An injured loon that was found on the shore of Marancook Lake earlier this month was shot and died from a related infection, according to the Maine Warden Service.

Loons are a protected species and whoever shot it will face criminal charges, Warden Steve Allarie said. The service is seeking the public’s help.

Allarie said the injured loon was discovered on the shore July 18 off Lazy Loon Drive. The bird, which died from an infection related to the wound shortly after it was found, was shot by a shotgun about three to six months ago.

It is a crime to kill or harass loons, Allarie said.

“I would love to say I have a suspect, or even a person of interest, but I don’t,” he said.

The warden said when the loon was first discovered, he thought it was the victim of mercury poisoning, but X-rays proved otherwise.

“It was obvious this bird received an injury due to a shotgun blast,” Allarie said. “You could see some of the shot pellets.”

The male loon was double-banded, which means it was weighed and monitored over the past several years, Allarie said. The bird was caught and weighed as part of a routine survey in 2011. The loon was originally from Mooselookmeguntic Lake in the Rangeley area.

Allarie said the bird was 15 years old – loons can live as long as 25 years – and was in good health other than the respiratory infection caused by the gunshot wound.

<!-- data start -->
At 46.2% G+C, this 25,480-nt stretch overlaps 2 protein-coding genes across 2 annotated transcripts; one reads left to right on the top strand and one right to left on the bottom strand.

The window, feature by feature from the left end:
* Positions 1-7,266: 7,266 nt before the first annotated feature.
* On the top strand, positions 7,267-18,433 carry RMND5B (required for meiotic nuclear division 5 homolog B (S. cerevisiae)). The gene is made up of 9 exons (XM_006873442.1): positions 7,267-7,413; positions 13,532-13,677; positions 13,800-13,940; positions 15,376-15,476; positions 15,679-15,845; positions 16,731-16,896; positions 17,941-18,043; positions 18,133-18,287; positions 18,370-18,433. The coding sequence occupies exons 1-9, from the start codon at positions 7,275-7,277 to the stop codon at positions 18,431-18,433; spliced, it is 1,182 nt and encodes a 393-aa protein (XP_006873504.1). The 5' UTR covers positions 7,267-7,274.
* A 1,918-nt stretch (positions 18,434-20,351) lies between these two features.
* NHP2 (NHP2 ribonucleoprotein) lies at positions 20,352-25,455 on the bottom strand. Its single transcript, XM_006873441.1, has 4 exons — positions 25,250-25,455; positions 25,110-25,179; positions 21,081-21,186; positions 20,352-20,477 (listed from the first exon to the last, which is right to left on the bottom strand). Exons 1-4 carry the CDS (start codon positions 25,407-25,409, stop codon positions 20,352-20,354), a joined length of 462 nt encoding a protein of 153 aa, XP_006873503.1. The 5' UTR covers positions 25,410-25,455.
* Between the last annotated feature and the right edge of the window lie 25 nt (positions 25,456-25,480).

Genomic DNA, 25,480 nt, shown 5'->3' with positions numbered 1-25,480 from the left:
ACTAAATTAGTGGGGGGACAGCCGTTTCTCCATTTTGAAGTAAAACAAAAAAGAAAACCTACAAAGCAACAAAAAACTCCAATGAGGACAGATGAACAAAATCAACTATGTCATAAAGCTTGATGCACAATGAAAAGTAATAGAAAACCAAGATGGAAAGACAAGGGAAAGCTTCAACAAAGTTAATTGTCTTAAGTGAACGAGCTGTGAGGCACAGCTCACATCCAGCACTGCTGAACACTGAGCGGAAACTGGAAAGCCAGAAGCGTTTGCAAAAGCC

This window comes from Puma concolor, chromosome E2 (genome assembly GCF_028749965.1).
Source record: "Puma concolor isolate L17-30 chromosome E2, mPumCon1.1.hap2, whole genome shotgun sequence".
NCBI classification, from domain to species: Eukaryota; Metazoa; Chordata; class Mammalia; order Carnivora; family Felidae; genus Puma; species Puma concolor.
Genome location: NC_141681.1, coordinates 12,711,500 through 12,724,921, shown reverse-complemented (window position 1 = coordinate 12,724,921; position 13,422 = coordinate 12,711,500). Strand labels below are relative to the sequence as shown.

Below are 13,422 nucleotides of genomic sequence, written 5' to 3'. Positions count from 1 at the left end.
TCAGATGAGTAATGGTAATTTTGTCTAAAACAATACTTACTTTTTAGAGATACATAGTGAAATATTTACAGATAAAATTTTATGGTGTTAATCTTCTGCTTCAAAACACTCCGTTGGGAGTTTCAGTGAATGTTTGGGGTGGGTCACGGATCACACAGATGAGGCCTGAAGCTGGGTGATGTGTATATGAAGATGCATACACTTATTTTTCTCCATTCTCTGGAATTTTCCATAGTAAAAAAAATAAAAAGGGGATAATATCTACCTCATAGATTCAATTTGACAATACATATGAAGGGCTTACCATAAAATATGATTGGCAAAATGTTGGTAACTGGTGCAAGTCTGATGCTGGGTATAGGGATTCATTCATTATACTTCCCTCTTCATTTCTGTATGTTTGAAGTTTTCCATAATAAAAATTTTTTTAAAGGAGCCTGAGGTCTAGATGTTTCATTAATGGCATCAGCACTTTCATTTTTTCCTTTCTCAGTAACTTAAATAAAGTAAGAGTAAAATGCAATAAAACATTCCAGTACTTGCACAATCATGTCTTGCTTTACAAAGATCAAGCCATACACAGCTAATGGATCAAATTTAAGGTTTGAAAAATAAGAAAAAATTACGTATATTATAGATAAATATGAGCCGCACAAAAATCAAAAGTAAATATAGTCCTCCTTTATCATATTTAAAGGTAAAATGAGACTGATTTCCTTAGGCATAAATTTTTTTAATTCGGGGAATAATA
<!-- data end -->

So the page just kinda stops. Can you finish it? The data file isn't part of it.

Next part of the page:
Tests revealed the bird’s health deteriorated in the months after it was shot. Allarie believes the shooting likely took place on the Readfield side of Maranacook.

“I can’t tell you where it came from, but I suspect this loon didn’t go far,” he said.

Allarie said anyone who enjoys the outdoors enjoys seeing loons, and their distinctive, mournful call is universally beloved.

“Everyone knows what a loon is and knows what they sound like,” Allarie said. “It’s sad to see someone would do something like this.”

Allarie is hoping someone with information on the shooting will call the Warden Service tip line at 800-253-7887 or click on the Operation Game Thief link on service’s website (maine.gov/ifw/warden_service). Tips can be left anonymously, though there is a potential reward for information that leads to a conviction, Allarie said.

Craig Crosby can be contacted at 621-5642, or at:

ccrosby@mainetoday.com